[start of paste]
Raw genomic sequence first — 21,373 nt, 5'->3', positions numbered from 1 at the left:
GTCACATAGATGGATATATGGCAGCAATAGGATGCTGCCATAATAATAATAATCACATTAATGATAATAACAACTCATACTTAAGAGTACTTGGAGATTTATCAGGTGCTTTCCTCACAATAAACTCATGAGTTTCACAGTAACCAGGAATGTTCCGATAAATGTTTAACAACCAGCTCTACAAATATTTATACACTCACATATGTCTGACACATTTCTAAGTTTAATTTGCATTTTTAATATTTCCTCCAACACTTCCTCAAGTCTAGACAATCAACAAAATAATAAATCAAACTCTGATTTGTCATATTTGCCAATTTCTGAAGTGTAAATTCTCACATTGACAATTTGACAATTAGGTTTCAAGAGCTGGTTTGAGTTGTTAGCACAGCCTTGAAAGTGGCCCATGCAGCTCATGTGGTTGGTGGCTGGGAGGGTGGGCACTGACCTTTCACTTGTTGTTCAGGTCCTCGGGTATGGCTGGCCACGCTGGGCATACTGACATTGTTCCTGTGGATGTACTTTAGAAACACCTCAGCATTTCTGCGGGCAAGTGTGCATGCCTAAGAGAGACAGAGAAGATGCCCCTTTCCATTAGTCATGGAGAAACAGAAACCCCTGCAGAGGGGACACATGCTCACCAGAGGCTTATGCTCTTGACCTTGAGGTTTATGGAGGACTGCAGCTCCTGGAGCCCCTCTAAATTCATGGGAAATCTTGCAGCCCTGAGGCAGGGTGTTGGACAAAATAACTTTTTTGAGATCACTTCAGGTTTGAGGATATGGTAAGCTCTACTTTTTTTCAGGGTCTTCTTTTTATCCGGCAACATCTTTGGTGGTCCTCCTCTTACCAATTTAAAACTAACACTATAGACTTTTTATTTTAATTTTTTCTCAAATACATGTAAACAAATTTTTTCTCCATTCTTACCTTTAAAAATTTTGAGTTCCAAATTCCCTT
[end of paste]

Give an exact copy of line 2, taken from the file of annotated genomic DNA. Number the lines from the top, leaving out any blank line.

GTCACATAGATGGATATATGGCAGCAATAGGATGCTGCCATAATAATAATAATCACATTAATGATAATAACAACTCATACTTAAGAGTACTTGGAGATTTATCAGGTGCTTTCCTCACAATAAACTCATGAGTTTCACAGTAACCAGGAATGTTCCGATAAATGTTTAACAACCAGCTCTACAAATATTTATACACTCACATATGTCTGACACATTTCTAAGTTTAATTTGCATTTTTAATATTTCCTCCAACACTTCCTCAAGTCTAGACAATCAACAAAATAATAAATCAAACTCTGATTTGTCATATTTGCCAATTTCTGAAGTGTAAATTCTCACATTGACAATTTGACAATTAGGTTTCAAGAGCTGGTTTGAGTTGTTAGCACAGCCTTGAAAGTGGCCCATGCAGCTCATGTGGTTGGTGGCTGGGAGGGTGGGCACTGACCTTTCACTTGTTGTTCAGGTCCTCGGGTATGGCTGGCCACGCTGGGCATACTGACATTGTTCCTGTGGATGTACTTTAGAAACACCTCAGCATTTCTGCGGGCAAGTGTGCATGCCTAAGAGAGACAGAGAAGATGCCCCTTTCCATTAGTCATGGAGAAACAGAAACCCCTGCAGAGGGGACACATGCTCACCAGAGGCTTATGCTCTTGACCTTGAGGTTTATGGAGGACTGCAGCTCCTGGAGCCCCTCTAAATTCATGGGAAATCTTGCAGCCCTGAGGCAGGGTGTTGGACAAAATAACTTTTTTGAGATCACTTCAGGTTTGAGGATATGGTAAGCTCTACTTTTTTTCAGGGTCTTCTTTTTATCCGGCAACATCTTTGGTGGTCCTCCTCTTACCAATTTAAAACTAACACTATAGACTTTTTATTTTAATTTTTTCTCAAATACATGTAAACAAATTTTTTCTCCATTCTTACCTTTAAAAATTTTGAGTTCCAAATTCCCTT